In a clinical trial in The American Journal of Clinical Nutrition, 279 pregnant women who were classified as having overweight or obesity before pregnancy were randomly assigned to follow one of two programs: a higher-protein, lower-glycemic diet (25%–28% of energy from protein and glycemic index ≤ 55) or a moderate-protein, moderate-glycemic diet (15%–18% of energy from protein and a glycemic index around 60).
The results showed that increasing protein intake and improving carbohydrate quality during the last two trimesters of pregnancy reduced gestational weight gain and, more importantly, risk of complications and deliveries by C-section. Birth weight and incidence of miscarriages did not differ between groups.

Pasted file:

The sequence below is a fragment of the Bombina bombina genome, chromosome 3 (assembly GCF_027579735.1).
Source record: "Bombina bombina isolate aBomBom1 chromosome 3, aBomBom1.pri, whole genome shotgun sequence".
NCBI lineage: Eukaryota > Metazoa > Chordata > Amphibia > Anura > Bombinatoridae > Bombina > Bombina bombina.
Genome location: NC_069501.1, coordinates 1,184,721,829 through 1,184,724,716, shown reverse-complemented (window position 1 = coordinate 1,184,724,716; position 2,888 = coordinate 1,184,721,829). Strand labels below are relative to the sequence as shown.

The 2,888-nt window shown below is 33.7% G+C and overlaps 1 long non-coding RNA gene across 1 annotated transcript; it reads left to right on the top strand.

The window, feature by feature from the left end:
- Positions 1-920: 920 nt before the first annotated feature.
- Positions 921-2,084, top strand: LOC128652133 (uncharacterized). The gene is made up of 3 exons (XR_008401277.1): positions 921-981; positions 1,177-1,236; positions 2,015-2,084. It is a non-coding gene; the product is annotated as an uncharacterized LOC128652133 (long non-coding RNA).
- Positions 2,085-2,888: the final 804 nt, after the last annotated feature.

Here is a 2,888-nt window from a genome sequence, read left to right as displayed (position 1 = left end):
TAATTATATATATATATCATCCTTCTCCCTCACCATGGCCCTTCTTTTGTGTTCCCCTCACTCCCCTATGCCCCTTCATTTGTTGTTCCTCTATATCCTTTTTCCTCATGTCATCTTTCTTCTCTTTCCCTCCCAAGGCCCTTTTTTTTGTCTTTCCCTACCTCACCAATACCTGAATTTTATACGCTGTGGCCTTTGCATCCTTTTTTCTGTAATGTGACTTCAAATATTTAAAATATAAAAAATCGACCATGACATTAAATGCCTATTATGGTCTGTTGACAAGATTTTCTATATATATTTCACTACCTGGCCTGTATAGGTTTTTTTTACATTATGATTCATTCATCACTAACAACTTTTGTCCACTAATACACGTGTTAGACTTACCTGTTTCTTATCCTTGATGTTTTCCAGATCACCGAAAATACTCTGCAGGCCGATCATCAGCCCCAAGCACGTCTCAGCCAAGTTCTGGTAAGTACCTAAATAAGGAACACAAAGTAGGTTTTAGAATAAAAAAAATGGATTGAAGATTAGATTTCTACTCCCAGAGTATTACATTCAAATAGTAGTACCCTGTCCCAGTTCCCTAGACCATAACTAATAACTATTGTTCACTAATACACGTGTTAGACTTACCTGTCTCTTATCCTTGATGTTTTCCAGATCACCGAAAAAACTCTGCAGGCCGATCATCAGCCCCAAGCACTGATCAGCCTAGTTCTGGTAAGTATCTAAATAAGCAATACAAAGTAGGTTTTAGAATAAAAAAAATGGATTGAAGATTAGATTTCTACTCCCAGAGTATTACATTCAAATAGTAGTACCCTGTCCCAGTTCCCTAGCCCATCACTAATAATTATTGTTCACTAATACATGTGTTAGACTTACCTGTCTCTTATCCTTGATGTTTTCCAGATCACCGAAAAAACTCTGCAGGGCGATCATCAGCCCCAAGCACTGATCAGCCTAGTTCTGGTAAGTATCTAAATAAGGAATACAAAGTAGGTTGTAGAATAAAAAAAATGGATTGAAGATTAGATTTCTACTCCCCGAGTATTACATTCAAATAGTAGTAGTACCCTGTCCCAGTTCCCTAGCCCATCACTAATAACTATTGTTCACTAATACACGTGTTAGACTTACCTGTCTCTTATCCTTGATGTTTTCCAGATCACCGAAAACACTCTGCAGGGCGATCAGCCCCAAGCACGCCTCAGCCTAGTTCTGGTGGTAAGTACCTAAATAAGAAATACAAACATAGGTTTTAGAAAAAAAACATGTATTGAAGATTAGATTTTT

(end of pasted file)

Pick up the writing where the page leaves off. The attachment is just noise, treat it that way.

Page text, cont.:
A separate investigation in the same journal reported that when moms-to-be adhered to a higher-quality diet during pregnancy—as assessed with pregnancy-appropriate versions of the Mediterranean Diet Score and Alternate Healthy Eating Index—infants had improved visual sensory processing. And when children were a few years older, they had higher intelligence and better executive functioning, which includes working memory and flexible thinking. Indeed, eating for two should not be taken lightly.